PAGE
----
The Time for an Independent Kurdistan Is Now
For too long, my people have been attacked, killed, and betrayed. We can no longer believe Washington’s promises or hope that Baghdad will help us.
It was a bitterly cold, overcast day in the winter of 1991. I was only 4, but I still recall how we struggled up 6,000-foot-high mountains near the Iraqi-Turkish border. Twenty feet ahead, my mum was carrying my 2-year-old brother on her back as she trudged through the snow. Two days on foot had left her exhausted and weak.
As I trailed behind, dad kept urging me on. “Just over the hill, son.”
Dad was lying. I followed mum’s faltering footsteps as she plunged to the ground again. I stood over her crying.
We were among thousands of Kurdish families fleeing from Saddam Hussein’s army, which was bent on annihilating the Kurds.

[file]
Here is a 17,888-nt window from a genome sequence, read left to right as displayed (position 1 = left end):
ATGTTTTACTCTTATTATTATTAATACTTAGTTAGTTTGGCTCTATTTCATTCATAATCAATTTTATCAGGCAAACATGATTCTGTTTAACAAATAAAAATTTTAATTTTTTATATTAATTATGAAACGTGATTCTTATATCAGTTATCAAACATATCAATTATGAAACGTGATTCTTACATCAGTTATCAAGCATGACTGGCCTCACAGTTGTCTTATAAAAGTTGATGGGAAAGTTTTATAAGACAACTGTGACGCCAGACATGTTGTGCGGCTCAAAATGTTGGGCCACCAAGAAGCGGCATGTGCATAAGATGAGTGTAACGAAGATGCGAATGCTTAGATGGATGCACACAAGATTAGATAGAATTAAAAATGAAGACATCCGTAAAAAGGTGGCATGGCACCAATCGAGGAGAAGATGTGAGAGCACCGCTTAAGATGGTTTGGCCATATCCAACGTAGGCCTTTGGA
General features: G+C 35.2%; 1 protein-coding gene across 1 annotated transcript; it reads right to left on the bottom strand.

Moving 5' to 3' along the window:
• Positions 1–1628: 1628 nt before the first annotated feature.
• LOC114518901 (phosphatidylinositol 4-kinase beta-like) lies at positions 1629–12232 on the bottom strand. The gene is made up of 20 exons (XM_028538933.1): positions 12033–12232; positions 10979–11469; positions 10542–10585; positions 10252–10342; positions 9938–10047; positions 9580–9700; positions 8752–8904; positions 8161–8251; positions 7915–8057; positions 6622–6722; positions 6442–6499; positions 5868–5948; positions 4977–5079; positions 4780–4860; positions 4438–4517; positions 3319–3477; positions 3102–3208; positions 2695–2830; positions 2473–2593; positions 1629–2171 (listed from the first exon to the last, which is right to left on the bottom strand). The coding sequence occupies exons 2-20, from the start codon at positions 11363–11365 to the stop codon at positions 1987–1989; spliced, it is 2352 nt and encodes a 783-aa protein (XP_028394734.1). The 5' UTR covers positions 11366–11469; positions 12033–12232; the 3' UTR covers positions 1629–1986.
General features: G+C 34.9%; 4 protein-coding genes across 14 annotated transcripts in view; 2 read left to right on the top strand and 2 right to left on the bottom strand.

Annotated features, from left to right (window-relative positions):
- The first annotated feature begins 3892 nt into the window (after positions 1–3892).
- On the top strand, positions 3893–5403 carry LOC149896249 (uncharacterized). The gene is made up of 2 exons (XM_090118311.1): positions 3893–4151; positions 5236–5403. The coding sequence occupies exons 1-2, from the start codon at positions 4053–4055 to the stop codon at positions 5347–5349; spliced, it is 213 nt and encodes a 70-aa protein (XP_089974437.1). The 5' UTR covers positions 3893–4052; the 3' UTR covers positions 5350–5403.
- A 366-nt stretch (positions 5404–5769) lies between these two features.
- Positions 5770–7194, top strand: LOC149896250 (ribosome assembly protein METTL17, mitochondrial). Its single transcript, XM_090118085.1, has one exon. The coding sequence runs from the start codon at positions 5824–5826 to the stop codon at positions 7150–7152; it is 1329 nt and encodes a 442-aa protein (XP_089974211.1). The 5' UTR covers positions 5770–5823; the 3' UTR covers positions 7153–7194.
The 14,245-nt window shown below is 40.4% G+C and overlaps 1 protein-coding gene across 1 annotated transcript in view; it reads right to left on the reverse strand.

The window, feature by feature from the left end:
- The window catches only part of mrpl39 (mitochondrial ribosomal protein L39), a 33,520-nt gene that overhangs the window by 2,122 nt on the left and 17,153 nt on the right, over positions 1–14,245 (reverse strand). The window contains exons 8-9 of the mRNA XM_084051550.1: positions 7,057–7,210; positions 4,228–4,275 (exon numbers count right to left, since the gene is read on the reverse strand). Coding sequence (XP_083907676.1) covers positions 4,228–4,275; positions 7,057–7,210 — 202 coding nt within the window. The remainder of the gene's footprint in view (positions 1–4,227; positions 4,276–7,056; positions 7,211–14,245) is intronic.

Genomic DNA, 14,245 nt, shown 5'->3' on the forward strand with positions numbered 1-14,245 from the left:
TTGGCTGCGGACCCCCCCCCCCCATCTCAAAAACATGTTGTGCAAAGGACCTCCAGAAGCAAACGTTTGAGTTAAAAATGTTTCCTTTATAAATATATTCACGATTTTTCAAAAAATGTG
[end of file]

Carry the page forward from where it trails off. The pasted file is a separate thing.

It took five grueling days to reach the makeshift camp that straddled the Iraqi-Turkish border. The weather was harsh. There was no sanitation and little food or water. Every day was a ritual for survival: one sip of water per person from the cap of a bottle, a piece of dried bread, and a few frozen dates. Men clutched bags holding their families’ remaining possessions; women carried wailing children. This mass exodus, the flight of almost 2 million people, marked another climactic chapter in the long struggle of the Kurdish people with successive Iraqi governments.
Everyone had a story. This is mine.